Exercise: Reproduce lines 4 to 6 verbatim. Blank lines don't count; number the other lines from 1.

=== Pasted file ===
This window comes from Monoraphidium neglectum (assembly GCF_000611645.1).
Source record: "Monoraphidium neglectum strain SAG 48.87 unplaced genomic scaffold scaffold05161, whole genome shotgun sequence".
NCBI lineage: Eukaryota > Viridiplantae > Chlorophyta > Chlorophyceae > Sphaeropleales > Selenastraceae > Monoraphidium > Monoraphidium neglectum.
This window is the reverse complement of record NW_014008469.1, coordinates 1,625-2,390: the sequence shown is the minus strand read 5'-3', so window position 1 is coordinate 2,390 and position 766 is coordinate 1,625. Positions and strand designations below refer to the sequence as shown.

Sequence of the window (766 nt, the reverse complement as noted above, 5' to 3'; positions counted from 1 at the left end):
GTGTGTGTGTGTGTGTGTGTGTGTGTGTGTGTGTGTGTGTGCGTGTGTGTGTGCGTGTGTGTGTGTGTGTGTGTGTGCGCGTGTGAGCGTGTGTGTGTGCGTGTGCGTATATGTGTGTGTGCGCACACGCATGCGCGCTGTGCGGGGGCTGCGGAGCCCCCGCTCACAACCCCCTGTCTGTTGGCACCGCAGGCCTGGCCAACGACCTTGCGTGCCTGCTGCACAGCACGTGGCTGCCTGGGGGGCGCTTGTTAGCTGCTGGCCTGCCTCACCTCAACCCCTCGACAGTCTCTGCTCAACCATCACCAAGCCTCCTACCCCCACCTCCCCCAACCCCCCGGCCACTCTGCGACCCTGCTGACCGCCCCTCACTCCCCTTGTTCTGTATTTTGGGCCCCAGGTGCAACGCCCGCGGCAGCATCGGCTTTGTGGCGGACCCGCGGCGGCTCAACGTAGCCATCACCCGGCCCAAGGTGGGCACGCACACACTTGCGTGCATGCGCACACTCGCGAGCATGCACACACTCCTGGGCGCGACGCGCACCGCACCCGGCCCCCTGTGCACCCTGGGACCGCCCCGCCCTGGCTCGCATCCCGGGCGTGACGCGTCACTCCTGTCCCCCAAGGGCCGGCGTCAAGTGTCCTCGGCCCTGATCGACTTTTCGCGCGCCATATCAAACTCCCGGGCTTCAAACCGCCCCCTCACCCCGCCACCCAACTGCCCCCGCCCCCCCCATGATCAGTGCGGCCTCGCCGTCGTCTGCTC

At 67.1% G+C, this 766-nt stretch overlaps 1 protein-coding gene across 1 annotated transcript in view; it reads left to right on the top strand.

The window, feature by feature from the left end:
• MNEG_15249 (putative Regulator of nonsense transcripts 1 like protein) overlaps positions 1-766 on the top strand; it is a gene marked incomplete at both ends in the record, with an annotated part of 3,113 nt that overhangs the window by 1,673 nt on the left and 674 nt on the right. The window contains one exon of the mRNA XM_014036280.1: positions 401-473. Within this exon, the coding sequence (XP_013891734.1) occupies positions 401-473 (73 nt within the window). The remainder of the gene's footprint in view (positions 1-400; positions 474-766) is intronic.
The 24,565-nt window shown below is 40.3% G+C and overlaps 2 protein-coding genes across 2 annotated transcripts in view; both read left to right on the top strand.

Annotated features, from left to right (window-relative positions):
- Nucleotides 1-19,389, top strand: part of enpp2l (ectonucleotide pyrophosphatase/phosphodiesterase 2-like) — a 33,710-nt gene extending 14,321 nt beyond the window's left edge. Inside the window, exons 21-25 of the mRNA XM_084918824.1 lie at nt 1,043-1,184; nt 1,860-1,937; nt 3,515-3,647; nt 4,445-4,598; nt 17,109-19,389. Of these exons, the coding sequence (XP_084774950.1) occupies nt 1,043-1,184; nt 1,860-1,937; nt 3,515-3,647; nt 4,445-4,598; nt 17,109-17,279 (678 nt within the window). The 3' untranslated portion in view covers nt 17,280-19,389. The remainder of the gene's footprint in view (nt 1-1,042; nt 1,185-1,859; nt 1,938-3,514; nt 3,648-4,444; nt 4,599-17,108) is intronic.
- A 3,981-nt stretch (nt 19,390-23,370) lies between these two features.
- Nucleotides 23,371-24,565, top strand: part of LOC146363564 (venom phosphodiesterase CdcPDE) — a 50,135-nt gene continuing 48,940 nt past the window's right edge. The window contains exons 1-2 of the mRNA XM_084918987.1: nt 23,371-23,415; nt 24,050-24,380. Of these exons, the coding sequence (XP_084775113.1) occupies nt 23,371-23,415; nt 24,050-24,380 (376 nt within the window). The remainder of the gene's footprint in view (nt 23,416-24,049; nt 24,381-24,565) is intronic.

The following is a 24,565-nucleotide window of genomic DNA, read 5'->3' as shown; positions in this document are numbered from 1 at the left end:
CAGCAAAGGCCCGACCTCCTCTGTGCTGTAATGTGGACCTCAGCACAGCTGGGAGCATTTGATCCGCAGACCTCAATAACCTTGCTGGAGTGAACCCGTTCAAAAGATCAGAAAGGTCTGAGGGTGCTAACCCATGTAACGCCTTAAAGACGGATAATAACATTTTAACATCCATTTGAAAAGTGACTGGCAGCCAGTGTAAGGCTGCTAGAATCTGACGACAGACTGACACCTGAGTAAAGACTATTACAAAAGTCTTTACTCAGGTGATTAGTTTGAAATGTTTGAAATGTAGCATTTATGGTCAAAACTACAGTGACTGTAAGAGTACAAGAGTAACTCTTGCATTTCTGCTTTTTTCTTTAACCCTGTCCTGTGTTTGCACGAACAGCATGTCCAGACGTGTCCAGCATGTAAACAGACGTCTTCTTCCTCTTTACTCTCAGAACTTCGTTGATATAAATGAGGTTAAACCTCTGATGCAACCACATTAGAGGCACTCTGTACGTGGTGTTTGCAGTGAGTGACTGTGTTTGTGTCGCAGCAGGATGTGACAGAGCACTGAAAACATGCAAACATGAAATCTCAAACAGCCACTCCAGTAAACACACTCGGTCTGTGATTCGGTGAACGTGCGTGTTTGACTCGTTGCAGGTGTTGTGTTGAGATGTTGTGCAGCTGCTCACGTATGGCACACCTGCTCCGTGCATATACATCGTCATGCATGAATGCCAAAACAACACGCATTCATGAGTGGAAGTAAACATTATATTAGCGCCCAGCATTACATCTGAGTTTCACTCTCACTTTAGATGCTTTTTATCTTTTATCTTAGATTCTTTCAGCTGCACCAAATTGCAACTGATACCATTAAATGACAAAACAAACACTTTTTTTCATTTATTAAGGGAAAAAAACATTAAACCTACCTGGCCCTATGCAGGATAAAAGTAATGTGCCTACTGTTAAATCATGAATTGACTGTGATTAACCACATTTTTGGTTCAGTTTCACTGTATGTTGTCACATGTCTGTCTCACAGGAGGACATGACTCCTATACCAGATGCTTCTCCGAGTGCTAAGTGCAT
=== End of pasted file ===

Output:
This window is the reverse complement of record NW_014008469.1, coordinates 1,625-2,390: the sequence shown is the minus strand read 5'-3', so window position 1 is coordinate 2,390 and position 766 is coordinate 1,625. Positions and strand designations below refer to the sequence as shown.

Sequence of the window (766 nt, the reverse complement as noted above, 5' to 3'; positions counted from 1 at the left end):
GTGTGTGTGTGTGTGTGTGTGTGTGTGTGTGTGTGTGTGTGCGTGTGTGTGTGCGTGTGTGTGTGTGTGTGTGTGTGCGCGTGTGAGCGTGTGTGTGTGCGTGTGCGTATATGTGTGTGTGCGCACACGCATGCGCGCTGTGCGGGGGCTGCGGAGCCCCCGCTCACAACCCCCTGTCTGTTGGCACCGCAGGCCTGGCCAACGACCTTGCGTGCCTGCTGCACAGCACGTGGCTGCCTGGGGGGCGCTTGTTAGCTGCTGGCCTGCCTCACCTCAACCCCTCGACAGTCTCTGCTCAACCATCACCAAGCCTCCTACCCCCACCTCCCCCAACCCCCCGGCCACTCTGCGACCCTGCTGACCGCCCCTCACTCCCCTTGTTCTGTATTTTGGGCCCCAGGTGCAACGCCCGCGGCAGCATCGGCTTTGTGGCGGACCCGCGGCGGCTCAACGTAGCCATCACCCGGCCCAAGGTGGGCACGCACACACTTGCGTGCATGCGCACACTCGCGAGCATGCACACACTCCTGGGCGCGACGCGCACCGCACCCGGCCCCCTGTGCACCCTGGGACCGCCCCGCCCTGGCTCGCATCCCGGGCGTGACGCGTCACTCCTGTCCCCCAAGGGCCGGCGTCAAGTGTCCTCGGCCCTGATCGACTTTTCGCGCGCCATATCAAACTCCCGGGCTTCAAACCGCCCCCTCACCCCGCCACCCAACTGCCCCCGCCCCCCCCATGATCAGTGCGGCCTCGCCGTCGTCTGCTC